Tuna Fishery Management in Eastern Pacific Has Faltered; Here’s How to Fix It
Commission should adopt modern oversight strategy and improve transparency throughout the supply chain
Last December, the Inter-American Tropical Tuna Commission (IATTC), which is responsible for management of tropical tuna fisheries in the eastern Pacific Ocean that are worth $4.59 billion at the final point of sale, triggered international alarm after closing its annual meeting without agreeing on any rules for valuable skipjack, bigeye and yellowfin stocks.
That prompted immense public pressure, which forced the IATTC to call an emergency meeting and roll over an old, insufficient management measure—the minimal step needed to avoid leaving eastern Pacific tropical tuna fisheries completely unregulated. But since then, there has been little action to advance new, more ambitious governance.
When IATTC meets this year from 23 to 27 August, managers will have a chance to repair some of this reputational damage and, most importantly, put tuna stocks on a more sustainable path by agreeing to modernize its management approach and move on to other pressing issues, such as increasing transparency across its fisheries.
Long-term strategies for management of tropical tunas needed
Tropical tuna management has become more politicized in recent years, as evidenced by the contentious negotiations last year. The best way to avoid future failure to reach consensus and to sustainably manage tropical tunas is the adoption of long-term, science-based harvest strategies. These frameworks shift management away from short-term, annual quota negotiations by having managers and stakeholders pre-agree to their objectives for the fisheries and the actions they will take along the way in response to changes in stock status.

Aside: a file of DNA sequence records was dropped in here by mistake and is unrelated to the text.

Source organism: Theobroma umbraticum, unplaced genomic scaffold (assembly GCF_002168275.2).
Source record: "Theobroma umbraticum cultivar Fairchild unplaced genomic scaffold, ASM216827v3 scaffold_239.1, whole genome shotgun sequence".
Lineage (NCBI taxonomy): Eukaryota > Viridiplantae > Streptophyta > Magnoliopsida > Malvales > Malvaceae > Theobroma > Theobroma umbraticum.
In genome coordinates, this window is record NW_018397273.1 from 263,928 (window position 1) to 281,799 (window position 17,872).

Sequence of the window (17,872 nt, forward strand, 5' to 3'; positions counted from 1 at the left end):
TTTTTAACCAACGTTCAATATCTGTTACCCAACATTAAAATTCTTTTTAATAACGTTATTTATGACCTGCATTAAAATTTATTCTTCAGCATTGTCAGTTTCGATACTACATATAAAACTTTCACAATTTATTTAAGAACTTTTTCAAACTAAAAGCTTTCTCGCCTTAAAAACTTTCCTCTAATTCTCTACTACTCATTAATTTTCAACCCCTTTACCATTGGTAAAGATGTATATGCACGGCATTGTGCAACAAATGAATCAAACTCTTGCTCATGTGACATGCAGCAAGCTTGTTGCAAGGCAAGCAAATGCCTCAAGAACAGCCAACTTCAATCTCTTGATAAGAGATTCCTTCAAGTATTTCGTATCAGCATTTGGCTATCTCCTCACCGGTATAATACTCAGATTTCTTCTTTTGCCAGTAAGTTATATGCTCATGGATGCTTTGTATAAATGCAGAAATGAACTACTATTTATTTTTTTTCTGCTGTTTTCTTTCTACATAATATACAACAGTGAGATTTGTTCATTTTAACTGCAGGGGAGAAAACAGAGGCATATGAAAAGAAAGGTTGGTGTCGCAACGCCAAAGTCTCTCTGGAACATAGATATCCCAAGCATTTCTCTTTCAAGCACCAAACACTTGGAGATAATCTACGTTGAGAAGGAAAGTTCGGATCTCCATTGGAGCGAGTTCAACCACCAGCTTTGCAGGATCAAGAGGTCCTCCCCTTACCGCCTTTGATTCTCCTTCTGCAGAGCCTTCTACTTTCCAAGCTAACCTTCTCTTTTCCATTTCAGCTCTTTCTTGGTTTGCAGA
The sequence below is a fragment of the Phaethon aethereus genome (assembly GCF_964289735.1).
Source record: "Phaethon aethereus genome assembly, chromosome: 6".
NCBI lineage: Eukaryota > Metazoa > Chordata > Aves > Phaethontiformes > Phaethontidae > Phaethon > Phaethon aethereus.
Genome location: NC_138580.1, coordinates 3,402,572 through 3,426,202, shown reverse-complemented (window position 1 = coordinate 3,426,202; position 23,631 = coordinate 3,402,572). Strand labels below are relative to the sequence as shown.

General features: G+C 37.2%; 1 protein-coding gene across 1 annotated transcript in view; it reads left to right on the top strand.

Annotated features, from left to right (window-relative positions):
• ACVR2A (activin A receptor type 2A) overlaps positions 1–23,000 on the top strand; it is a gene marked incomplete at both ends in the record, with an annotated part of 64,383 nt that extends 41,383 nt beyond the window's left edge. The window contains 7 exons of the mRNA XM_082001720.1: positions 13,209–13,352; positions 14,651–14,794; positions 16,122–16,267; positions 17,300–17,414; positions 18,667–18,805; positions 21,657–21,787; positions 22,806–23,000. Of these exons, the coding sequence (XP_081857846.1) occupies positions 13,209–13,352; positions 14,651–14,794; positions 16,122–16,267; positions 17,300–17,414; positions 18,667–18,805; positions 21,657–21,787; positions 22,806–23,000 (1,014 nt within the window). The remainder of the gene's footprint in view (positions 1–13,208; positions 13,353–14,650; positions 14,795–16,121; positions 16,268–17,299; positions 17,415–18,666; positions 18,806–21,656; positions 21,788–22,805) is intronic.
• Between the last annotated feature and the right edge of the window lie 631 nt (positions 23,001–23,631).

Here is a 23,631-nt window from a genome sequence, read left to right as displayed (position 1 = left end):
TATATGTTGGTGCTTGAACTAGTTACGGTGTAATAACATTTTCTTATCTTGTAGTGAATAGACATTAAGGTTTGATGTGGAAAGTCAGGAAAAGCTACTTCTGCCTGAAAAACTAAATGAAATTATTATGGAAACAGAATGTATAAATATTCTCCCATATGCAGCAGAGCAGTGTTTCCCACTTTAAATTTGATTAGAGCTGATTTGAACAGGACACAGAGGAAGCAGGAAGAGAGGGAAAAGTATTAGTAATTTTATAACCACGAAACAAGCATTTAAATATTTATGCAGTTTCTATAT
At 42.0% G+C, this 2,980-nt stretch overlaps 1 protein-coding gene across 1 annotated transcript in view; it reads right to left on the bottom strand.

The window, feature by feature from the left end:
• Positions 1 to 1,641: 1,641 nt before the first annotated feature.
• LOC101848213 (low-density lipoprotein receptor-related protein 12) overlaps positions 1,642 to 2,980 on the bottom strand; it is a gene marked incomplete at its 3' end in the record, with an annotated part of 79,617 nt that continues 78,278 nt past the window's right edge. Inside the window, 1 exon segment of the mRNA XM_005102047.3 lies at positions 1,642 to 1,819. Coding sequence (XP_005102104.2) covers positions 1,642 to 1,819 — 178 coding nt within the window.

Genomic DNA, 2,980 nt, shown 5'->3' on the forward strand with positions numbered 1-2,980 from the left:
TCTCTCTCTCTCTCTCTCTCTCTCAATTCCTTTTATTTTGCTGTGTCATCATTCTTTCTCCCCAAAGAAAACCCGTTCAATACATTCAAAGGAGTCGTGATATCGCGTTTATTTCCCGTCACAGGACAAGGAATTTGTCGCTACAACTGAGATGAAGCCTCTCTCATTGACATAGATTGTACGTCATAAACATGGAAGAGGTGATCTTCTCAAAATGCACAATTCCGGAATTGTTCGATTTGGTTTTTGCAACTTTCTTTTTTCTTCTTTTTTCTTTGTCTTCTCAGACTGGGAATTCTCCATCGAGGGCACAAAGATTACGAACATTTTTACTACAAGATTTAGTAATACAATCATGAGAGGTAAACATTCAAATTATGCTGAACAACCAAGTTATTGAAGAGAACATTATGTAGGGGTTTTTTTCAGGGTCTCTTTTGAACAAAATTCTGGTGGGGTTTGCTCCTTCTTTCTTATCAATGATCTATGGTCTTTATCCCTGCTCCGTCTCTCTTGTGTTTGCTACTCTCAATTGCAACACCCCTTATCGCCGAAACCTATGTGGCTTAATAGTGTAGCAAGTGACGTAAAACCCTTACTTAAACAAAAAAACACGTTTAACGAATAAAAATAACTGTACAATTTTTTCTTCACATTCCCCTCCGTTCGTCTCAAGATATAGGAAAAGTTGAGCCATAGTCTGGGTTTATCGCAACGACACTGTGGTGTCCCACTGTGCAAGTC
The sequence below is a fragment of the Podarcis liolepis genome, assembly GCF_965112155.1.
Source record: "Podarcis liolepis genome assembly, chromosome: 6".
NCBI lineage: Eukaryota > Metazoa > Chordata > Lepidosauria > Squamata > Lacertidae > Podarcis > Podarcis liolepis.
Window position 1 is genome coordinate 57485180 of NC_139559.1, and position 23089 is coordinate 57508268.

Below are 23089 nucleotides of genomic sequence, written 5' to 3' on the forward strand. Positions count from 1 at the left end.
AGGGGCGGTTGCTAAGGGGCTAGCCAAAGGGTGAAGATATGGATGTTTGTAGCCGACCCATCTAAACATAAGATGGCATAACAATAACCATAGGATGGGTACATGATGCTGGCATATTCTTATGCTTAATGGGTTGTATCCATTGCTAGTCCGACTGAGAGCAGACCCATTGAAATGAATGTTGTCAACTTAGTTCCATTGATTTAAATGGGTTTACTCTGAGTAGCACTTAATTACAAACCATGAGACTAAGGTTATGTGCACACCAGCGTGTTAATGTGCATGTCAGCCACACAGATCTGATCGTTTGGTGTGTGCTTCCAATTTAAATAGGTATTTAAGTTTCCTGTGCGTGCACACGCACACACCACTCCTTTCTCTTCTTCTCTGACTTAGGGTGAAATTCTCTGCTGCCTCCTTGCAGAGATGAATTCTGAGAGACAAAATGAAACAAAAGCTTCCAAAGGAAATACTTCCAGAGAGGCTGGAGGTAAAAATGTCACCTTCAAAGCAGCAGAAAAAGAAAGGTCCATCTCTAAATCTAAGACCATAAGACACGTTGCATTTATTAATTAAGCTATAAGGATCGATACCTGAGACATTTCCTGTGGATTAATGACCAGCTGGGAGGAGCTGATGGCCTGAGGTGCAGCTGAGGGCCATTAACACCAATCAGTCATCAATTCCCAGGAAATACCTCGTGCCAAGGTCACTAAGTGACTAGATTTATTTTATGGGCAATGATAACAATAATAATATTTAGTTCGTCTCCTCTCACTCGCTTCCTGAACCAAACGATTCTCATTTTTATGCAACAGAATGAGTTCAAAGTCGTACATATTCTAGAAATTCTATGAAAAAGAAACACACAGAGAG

At this year’s meeting, IATTC staff will present a work plan to managers to get harvest strategies adopted for tropical tunas in the coming years, starting with bigeye. Managers should endorse this plan without delay and, in doing so, make time for the Commission to address other pressing responsibilities that have been neglected.
Increasing transparency throughout the supply chain would show international leadership
Those priorities must include improving monitoring of vessel activities at sea and oversight of catch offloading at port. By doing both of those things the Commission can bring its management measures more in line with other regional fisheries management organizations (RFMOs), improve sustainability of the fisheries and reduce the likelihood that illegally caught fish enter the market.
Even before the COVID-19 pandemic limited human observer coverage on fishing vessels, coverage in IATTC waters was below the 20% of fishing activity that its scientists recommend as the minimum threshold to ensure sustainability. But electronic monitoring (EM), which involves the use of computers, gear sensors and video cameras to monitor and record fishing activity, can help fill that gap. Recognizing the need for increased information, IATTC scientists have proposed a detailed workplan for developing a comprehensive EM program for its fisheries. IATTC should endorse that plan so that standards can be developed to augment human observer coverage and increase fishery managers’ awareness of what is happening at sea.